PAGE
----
Financial Aid Information

Click here to access the U.S. Department of Education's Financial Aid Toolkit

 

How can I pay for college?

 

    To whatever extent is possible, work toward paying for your college expenses by earning scholarships, obtaining grants and using campus work-study opportunities. Many sources are available for finding these types of financial aid, free of charge.  Some of the best FREE places we have found to seek financial assistance include:

  • Local scholarships and contests (posted on bulletin board in Guidance Office)

 

   Most importantly, contact the financial aid offices at the various colleges that you plan to attend.  At least once per semester while you are in college, you also should check with your financial aid office to inquire about additional scholarships, work-study opportunities and internships that may be available for the upcoming semester/year. Stay ahead of any deadlines the college sets for financial aid applications!

 

   If you have exhausted all other opportunities for scholarships or grants and still have more college expenses that must be covered, carefully examine options for requesting reputable student loans through your college. Be aware that all student loans must eventually be repaid, with interest, and that college-related debts can accumulate quickly and require many years of being in debt.  Speak personally with financial aid representatives at your college to find out about the most economical and manageable student loan options for your situation, always thinking ahead to what your other financial obligations may include during future years.

 

How do I apply for financial aid?

 

   Complete all applications for scholarships and/or financial aid for each college or technical school you are considering. Most can be found online at their websites. Make sure you meet all the deadlines. Check their Net Price or True Cost Calculators to help estimate your financial aid options at each school. Some schools may require a CSS/PROFILE in addition to the FAFSA.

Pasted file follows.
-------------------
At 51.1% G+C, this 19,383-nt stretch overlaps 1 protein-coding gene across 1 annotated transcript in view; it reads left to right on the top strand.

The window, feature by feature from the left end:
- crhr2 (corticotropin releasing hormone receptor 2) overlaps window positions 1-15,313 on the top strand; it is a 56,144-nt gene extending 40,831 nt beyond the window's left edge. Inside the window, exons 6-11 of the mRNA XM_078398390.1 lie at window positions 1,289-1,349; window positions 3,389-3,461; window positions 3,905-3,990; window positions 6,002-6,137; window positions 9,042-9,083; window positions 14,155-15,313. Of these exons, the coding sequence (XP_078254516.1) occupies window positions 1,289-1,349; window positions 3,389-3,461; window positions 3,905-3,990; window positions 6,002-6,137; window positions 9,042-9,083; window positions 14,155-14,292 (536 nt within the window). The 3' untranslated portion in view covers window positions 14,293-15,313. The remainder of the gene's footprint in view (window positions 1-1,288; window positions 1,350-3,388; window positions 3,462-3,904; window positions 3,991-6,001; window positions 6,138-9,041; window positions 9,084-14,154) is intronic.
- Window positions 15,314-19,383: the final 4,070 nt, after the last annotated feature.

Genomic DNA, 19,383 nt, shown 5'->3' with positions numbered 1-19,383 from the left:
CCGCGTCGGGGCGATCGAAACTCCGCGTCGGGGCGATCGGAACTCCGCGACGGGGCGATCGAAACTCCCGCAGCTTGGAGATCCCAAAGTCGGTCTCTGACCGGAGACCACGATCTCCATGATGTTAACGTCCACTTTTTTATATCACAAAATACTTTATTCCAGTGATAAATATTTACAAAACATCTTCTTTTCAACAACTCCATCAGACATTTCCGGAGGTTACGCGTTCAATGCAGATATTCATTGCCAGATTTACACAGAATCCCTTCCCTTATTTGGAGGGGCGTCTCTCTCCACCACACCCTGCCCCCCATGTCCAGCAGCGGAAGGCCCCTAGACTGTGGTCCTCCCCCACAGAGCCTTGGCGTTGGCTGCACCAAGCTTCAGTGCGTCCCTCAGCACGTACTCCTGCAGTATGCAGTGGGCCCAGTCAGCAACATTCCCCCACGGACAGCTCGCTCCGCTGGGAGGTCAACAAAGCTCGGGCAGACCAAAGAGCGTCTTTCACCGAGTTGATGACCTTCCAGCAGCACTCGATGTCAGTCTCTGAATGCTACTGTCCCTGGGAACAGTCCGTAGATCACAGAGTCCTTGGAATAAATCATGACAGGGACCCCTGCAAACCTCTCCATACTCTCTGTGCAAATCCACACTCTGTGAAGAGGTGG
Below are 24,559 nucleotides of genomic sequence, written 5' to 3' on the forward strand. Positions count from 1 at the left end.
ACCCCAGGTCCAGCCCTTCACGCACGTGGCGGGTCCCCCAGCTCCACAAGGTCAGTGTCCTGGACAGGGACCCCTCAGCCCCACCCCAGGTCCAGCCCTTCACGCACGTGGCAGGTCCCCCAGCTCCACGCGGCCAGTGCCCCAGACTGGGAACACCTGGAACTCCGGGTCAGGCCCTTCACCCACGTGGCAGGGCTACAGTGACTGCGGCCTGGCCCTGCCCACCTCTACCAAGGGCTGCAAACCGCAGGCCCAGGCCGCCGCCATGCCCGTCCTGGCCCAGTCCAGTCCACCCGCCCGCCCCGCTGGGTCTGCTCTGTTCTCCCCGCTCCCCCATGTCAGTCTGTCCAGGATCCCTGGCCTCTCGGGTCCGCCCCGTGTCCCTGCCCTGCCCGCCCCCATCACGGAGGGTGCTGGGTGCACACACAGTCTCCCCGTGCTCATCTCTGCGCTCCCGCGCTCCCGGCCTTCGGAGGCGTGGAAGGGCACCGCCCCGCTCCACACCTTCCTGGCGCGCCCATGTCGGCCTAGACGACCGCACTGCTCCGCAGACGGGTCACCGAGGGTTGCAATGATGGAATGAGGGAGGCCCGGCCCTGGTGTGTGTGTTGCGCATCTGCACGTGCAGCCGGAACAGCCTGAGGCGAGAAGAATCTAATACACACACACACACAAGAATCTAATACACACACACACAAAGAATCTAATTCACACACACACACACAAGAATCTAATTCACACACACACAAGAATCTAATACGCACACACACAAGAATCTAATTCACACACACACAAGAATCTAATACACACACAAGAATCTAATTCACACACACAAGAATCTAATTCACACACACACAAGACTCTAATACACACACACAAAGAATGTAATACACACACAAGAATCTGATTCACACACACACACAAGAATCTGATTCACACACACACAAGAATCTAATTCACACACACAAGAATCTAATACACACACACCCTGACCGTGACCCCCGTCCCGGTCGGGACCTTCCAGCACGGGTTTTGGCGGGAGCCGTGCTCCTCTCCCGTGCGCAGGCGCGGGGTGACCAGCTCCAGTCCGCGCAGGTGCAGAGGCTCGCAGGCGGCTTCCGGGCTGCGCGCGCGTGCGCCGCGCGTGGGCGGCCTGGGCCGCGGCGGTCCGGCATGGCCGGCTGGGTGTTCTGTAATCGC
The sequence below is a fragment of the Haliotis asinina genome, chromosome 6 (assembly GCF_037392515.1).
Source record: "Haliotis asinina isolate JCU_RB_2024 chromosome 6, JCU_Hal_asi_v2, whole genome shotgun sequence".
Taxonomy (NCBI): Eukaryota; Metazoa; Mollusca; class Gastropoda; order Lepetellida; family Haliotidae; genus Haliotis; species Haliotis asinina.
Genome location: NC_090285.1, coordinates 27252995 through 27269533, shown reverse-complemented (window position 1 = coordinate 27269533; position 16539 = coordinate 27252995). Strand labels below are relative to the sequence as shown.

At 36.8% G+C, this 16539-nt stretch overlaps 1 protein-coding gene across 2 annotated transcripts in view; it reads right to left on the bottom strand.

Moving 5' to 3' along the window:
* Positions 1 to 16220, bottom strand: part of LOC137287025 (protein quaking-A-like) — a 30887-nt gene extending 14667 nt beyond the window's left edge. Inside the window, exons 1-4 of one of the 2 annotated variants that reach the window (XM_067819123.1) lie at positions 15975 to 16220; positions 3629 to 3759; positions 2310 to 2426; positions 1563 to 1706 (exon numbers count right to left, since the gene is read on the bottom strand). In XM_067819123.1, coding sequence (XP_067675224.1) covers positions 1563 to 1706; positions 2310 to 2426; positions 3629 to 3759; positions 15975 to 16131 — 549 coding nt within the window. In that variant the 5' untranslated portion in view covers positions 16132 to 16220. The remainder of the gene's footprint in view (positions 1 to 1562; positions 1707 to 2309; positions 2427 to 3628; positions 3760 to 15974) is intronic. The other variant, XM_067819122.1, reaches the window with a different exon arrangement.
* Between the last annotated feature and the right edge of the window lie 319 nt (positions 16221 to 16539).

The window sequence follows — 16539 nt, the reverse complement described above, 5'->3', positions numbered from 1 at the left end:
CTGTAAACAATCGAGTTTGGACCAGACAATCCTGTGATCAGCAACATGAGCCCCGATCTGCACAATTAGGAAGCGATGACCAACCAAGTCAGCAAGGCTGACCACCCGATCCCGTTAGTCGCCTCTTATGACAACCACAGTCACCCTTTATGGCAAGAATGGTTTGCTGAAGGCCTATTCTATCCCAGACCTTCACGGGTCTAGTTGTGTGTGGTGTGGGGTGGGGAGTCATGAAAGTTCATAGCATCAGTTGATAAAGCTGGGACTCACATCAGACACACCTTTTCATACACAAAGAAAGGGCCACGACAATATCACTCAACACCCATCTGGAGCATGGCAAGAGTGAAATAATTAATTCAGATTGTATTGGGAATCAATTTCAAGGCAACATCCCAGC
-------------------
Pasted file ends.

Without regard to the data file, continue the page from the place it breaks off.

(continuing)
File FAFSA documentation a.s.a.p. after January 1 each year that you will be in college.  FAFSA information is automatically forwarded to the financial aid departments at whatever college(s) you specify, so list all colleges you might possibly be interested in attending.  Usually within a few weeks after your FAFSA information is completed, you should begin receiving letters and/or emails from the college financial aid office(s) about the specific amounts of aid they can make available for you.  NOTE: Be sure that you are using www.fafsa.ed.gov, NOT fafsa.com. This can help avoid unnecessary delays or possible "fees" that some sites may attempt to charge.

 

   If you will be attending college in Mississippi, apply for state grants and scholarships (MTAG, HELP, or MESG, etc.) a.s.a.p. after January 1 each academic year that you will be in college.  Stay ahead of deadlines, which are different for each scholarship. Call the Mississippi Office of Student Financial Aid at 800-327-2980 or 601-432-6997, or visit www.mississippi.edu/financialaid.

 

   Request information about work-study, scholarships, co-op and internship opportunities - check with educators, administrators, and department bulletin boards at your college.

 

   Remember, if you work hard on your academic studies and keep in good communication with professors and department heads during your freshman year, you likely will be able to learn about additional scholarships and financial aid sources for each year you are in college.  Also visit www.get2college.org for more scholarship options.

 

   If you begin your studies at a community college and maintain good grades and academic standing, you may become eligible for substantial Transfer scholarships (such as Phi Theta Kappa) offered by four-year colleges and universities. Check with financial aid representatives and transfer coordinators at each school to find your best options.

 

   Apply for as many scholarships and grants as you can!  Your goal is to have a minimum of student loans, to be as debt-free as possible, when you finish college or technical school.